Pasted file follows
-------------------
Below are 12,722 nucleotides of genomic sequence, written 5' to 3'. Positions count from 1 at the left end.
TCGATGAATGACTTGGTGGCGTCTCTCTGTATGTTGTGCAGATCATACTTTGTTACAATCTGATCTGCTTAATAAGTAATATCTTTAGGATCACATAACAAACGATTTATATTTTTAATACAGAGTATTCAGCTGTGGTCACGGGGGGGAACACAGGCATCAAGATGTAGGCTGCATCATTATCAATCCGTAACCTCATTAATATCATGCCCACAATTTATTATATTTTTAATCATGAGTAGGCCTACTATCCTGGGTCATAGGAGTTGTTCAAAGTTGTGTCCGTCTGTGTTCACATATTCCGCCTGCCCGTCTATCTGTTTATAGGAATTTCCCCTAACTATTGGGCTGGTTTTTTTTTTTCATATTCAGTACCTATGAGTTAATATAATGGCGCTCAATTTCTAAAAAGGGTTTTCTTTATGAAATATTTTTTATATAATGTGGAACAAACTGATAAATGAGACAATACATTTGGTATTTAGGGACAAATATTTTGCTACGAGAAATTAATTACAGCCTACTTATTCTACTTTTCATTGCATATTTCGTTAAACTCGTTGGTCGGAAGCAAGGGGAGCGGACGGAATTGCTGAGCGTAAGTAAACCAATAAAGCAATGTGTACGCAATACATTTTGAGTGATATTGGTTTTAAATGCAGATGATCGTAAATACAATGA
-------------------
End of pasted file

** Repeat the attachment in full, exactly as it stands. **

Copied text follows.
Below are 12,722 nucleotides of genomic sequence, written 5' to 3'. Positions count from 1 at the left end.
TCGATGAATGACTTGGTGGCGTCTCTCTGTATGTTGTGCAGATCATACTTTGTTACAATCTGATCTGCTTAATAAGTAATATCTTTAGGATCACATAACAAACGATTTATATTTTTAATACAGAGTATTCAGCTGTGGTCACGGGGGGGAACACAGGCATCAAGATGTAGGCTGCATCATTATCAATCCGTAACCTCATTAATATCATGCCCACAATTTATTATATTTTTAATCATGAGTAGGCCTACTATCCTGGGTCATAGGAGTTGTTCAAAGTTGTGTCCGTCTGTGTTCACATATTCCGCCTGCCCGTCTATCTGTTTATAGGAATTTCCCCTAACTATTGGGCTGGTTTTTTTTTTTCATATTCAGTACCTATGAGTTAATATAATGGCGCTCAATTTCTAAAAAGGGTTTTCTTTATGAAATATTTTTTATATAATGTGGAACAAACTGATAAATGAGACAATACATTTGGTATTTAGGGACAAATATTTTGCTACGAGAAATTAATTACAGCCTACTTATTCTACTTTTCATTGCATATTTCGTTAAACTCGTTGGTCGGAAGCAAGGGGAGCGGACGGAATTGCTGAGCGTAAGTAAACCAATAAAGCAATGTGTACGCAATACATTTTGAGTGATATTGGTTTTAAATGCAGATGATCGTAAATACAATGA